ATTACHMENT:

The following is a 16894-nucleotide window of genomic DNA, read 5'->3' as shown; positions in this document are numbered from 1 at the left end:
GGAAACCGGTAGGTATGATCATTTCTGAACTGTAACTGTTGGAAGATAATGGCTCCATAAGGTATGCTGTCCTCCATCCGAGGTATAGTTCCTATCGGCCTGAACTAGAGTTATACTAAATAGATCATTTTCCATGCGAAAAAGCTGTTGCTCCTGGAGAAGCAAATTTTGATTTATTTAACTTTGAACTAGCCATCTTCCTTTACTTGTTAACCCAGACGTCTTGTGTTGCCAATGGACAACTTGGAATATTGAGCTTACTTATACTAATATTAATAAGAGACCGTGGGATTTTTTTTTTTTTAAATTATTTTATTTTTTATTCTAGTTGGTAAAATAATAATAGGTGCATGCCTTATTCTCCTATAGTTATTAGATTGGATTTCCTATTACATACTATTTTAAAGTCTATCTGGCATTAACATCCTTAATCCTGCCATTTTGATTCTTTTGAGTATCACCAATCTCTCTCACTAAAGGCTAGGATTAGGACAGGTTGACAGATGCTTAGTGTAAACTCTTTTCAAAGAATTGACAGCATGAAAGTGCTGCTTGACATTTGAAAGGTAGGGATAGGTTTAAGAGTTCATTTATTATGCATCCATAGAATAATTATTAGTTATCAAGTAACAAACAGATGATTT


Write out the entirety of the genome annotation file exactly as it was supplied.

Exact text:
The following is a 16894-nucleotide window of genomic DNA, read 5'->3' as shown; positions in this document are numbered from 1 at the left end:
GGAAACCGGTAGGTATGATCATTTCTGAACTGTAACTGTTGGAAGATAATGGCTCCATAAGGTATGCTGTCCTCCATCCGAGGTATAGTTCCTATCGGCCTGAACTAGAGTTATACTAAATAGATCATTTTCCATGCGAAAAAGCTGTTGCTCCTGGAGAAGCAAATTTTGATTTATTTAACTTTGAACTAGCCATCTTCCTTTACTTGTTAACCCAGACGTCTTGTGTTGCCAATGGACAACTTGGAATATTGAGCTTACTTATACTAATATTAATAAGAGACCGTGGGATTTTTTTTTTTTTAAATTATTTTATTTTTTATTCTAGTTGGTAAAATAATAATAGGTGCATGCCTTATTCTCCTATAGTTATTAGATTGGATTTCCTATTACATACTATTTTAAAGTCTATCTGGCATTAACATCCTTAATCCTGCCATTTTGATTCTTTTGAGTATCACCAATCTCTCTCACTAAAGGCTAGGATTAGGACAGGTTGACAGATGCTTAGTGTAAACTCTTTTCAAAGAATTGACAGCATGAAAGTGCTGCTTGACATTTGAAAGGTAGGGATAGGTTTAAGAGTTCATTTATTATGCATCCATAGAATAATTATTAGTTATCAAGTAACAAACAGATGATTT